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Document Type

Open Access Dissertation

Degree Name

Doctor of Philosophy (PhD)

Degree Program

Psychology

Year Degree Awarded

2017

Month Degree Awarded

September

First Advisor

Harold Grotevant

Subject Categories

Clinical Psychology | Counseling Psychology | Developmental Psychology | Multicultural Psychology

Abstract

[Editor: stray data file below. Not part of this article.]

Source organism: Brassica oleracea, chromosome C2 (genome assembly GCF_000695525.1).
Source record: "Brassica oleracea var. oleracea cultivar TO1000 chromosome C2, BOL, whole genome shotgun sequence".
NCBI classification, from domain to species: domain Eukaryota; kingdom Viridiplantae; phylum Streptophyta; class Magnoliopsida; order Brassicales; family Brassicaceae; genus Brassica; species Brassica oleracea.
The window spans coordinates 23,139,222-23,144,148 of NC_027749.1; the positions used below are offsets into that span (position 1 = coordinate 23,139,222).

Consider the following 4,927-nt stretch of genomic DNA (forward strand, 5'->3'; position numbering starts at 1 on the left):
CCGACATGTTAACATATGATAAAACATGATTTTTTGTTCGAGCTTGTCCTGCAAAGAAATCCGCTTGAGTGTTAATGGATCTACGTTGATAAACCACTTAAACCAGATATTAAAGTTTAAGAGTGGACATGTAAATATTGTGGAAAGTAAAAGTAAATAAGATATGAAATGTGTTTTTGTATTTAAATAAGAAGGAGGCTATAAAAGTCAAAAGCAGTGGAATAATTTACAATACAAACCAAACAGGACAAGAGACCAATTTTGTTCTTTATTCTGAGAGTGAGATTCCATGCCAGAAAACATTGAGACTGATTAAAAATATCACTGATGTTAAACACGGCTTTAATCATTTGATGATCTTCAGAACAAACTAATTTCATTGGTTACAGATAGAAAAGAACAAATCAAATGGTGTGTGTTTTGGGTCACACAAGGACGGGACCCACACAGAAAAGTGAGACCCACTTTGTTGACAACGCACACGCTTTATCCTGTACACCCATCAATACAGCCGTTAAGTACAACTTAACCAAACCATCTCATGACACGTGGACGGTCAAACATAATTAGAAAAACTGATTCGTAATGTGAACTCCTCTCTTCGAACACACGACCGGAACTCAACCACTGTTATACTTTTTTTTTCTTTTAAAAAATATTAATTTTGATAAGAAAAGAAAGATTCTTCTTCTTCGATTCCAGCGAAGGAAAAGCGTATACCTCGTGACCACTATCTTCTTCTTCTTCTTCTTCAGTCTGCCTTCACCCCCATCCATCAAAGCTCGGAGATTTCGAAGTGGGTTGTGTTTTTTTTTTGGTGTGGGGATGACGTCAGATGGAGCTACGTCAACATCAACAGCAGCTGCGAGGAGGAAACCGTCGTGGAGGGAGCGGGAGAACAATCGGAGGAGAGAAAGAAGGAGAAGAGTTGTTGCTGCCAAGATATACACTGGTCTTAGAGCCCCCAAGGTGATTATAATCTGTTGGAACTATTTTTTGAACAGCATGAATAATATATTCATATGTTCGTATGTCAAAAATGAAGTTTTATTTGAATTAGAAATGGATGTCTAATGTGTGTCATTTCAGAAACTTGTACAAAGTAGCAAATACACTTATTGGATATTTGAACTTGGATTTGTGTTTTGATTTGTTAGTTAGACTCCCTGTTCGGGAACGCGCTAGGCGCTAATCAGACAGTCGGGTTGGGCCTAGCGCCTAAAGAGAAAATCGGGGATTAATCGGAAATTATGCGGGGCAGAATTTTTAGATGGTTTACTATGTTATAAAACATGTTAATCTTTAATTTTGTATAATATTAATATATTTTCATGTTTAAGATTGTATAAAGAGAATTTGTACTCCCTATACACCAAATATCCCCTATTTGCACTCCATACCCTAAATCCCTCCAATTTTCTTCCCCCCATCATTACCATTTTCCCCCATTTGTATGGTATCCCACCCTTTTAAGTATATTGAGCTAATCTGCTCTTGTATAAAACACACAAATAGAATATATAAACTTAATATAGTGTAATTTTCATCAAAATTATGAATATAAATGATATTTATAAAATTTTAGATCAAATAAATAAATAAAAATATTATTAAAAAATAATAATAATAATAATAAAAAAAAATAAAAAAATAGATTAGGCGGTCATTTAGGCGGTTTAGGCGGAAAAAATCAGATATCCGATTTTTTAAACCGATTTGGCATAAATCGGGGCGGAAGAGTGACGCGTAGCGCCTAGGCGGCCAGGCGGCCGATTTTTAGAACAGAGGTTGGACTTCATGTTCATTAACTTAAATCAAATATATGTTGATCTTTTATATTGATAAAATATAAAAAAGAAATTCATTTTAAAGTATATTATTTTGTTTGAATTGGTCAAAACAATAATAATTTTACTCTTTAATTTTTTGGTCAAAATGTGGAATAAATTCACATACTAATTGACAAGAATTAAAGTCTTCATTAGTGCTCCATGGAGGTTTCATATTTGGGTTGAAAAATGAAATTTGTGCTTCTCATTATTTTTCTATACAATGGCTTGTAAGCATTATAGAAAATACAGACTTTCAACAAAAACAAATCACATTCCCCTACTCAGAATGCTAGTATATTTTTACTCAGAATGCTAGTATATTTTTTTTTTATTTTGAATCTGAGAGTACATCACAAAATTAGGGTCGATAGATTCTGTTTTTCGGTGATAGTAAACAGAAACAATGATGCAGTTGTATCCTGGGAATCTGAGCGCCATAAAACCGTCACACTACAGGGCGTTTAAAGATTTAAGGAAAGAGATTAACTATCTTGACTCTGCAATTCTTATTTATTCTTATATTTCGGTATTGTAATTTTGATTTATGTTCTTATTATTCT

This research examined the microaggressions that Korean American internationally and transracially adopted persons (ITAPs) reported based on intraracial/intraethnic interpersonal exchanges. This research tested a conceptual model that: 1) determined the themes of intraracial/intraethnic microaggressions reported by Korean American ITAPs; 2) investigated how psychological symptoms and emotion outcomes were predicted from these microaggressions; and 3) tested specific moderators (i.e., age, engagement coping, disengagement coping, ethnic identity, stigma consciousness, parental racial, ethnic, and cultural socialization, and level of interaction with other Asians) that could change the relationship between these microaggressions and negative psychological symptoms and emotion outcomes. Two studies with different samples that share similar demographics were conducted using a mixed methods triangulation design. Study 1 used two tech-mediated focus groups to discern the typology of microaggressions. Participants in Study 1 included adult male (n =4) and female (n =4) Korean American ITAPs between the ages of 18-35 years old who were adopted by White parents before the age of 2. Participants resided in Western, Midwestern, and Eastern regions. Purposive sampling was used to obtain breadth and depth for a more comprehensive typology. Study 2 used the themes from Study 1 to develop the Intraracial/Intraethnic Microaggressions Checklist (IMC). Participants in Study 2 included 150 Korean American ITAPs (males n =35, females n =112, and nonbinary/agender n =3) representing all geographical regions. Participants were between the ages of 19-66 years old. Preliminary reliability and validity were demonstrated for the IMC and two subscales were identified and developed. The Internal subscale was based on the internal experience that ITAPs feel when receiving microaggressions, and the External subscale was related to assumptions externally imposed onto ITAPS regarding their adoptive experiences and identities. Results indicated that anxiety, stress symptoms, positive affect about adoption, and negative feelings related to adoption were predicted from internal microaggressions. General negative affect and positive affect about adoption were predicted from external microaggressions. Moderation analyses determined that under high conditions of disengagement coping, there was a positive relationship between internal microaggressions and stress symptoms, whereas under conditions of low and medium disengagement, this association was not significant.

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